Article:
Funny thing about that. Don't quote me on it, but from what I remember, a large portion of ReactOS' funding was from Russia to begin with. And now that the Ruble is worthless, the Russian government is banned from all payment processors, and most Russian businesses are non-functional and at risk of collapsing entirely, I'm curious what the future of ReactOS is going to be.

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            • #16
              ReactOS is a labor of love, that's all it needs to be. I have followed the project for years and commend the developers dedication and know they will achieve the goal set fourth so many years ago.

              Linux was exactly the same thing.

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              • #17
                Originally posted by Vermilion View Post
                Serious question: Is there any environment where ReactOS is known to be used for real work / production as opposed to experimenting in a VM?

                Edit: A harsher reformulation would be: For a project that's been 24 years in active development, does it have a use?
                Yeah. Old PCs that ran XP or below. They mostly can't upgrade because of a closed source driver. Typically happens with factories.

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                • #18
                  Originally posted by Rabiator View Post
                  For running Windows software, there is a lot of overlap with WINE (and Valve's Proton for games). I doubt ReactOS will ever overtake those in usefulness, as they are also improving over time. Where ReactOS could be useful is running obscure hardware with its original Windows drivers, assuming ReactOS reaches its goals in that department.

                  Your scenario is most likely to work out for retro hardware, but it is also possible that Linux will fill that niche. Linux support for old hardware tends to be pretty long lived. There is still the occasional patch for the floppy driver...

                  Microsoft dumping x86 seems unlikely to me, they tried this with the Surface tablet to little success. IMHO Apple is the only one who can get away with such radical changes. They have very loyal users who will tolerate the inconvenience in the transition phase, as demonstrated before.
                  True but (I don't want to protect Apple) the most common used Software rather adopts quickly too. So mostly the binaries are way more homogenious. Maybe because of the strict pressure. E.g. OS to OS X there was some emulator for legacy software not that bad but was more like a VM. PPC to x86 (universal binary working on both or x86 only) since all the newer models had been x86 devs where forced to adopt or their software will vanish.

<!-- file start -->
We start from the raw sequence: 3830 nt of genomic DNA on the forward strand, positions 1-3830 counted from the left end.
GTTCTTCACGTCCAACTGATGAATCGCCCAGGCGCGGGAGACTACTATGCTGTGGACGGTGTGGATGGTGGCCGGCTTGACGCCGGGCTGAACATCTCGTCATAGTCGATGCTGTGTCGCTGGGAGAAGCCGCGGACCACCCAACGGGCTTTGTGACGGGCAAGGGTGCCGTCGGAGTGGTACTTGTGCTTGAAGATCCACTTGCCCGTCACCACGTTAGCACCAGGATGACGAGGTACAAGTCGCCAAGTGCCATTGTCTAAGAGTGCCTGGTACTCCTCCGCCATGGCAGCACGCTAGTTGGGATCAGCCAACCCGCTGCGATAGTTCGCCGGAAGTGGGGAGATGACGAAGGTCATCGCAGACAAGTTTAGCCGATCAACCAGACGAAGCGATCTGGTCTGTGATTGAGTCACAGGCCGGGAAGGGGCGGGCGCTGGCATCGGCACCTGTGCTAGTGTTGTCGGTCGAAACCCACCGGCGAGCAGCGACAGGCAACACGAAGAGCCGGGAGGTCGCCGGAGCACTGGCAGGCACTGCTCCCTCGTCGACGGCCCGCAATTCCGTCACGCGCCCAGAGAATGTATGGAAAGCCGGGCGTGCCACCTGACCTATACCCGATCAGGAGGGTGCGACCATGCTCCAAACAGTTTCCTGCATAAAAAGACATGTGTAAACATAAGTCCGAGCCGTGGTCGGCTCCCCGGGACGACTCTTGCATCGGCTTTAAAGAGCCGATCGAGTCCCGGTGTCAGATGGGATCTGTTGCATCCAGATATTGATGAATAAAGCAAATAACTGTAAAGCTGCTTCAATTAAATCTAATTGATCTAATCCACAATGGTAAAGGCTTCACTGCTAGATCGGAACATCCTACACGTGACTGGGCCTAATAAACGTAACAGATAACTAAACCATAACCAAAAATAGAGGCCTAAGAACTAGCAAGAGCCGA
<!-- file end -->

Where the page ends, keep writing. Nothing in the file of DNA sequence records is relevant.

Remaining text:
In the windows ecosystem there is almost no pressure to adopt in comparison - Sometimes im surprised that even 2022 there are still x86 builds of windows software around. Maybe a comfortable backwards compatibility is not too good after all?
                  Last edited by CochainComplex; 14 March 2022, 04:15 AM.

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                  • #19
                    Originally posted by sophisticles View Post
                    People love to rag on Windows and MS, but Windows has always been at the cutting edge.
                    Here I would tend to disagree. I remember when I was at school (late 90's) that Microsoft was proudly announcing support for up to 16 processors for NT while benchmarks showed that beyond the second CPU, there was no performance improvements any more. At the same time, Linux' support for multi processors was experimental but was aiming at scaling properly up to 64 CPUs (at doing well at 8 cpus). And we got a new supercomputer running Linux with 64 processors around 2002 that got later upgraded to 128 processors (it was an SGI Altix if I remember well, but here the launch dates given on Wikipedia don't match: it says it was launched in 2003 but I left that place in 2002 and I remember the whole installation of this new system... Maybe as we were a military research center we got the system earlier than advertised?)

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                    • #20
                      sophisticles

                      Windows always sucked at the edge and it stayed there. Linux scales to 4096 CPUs.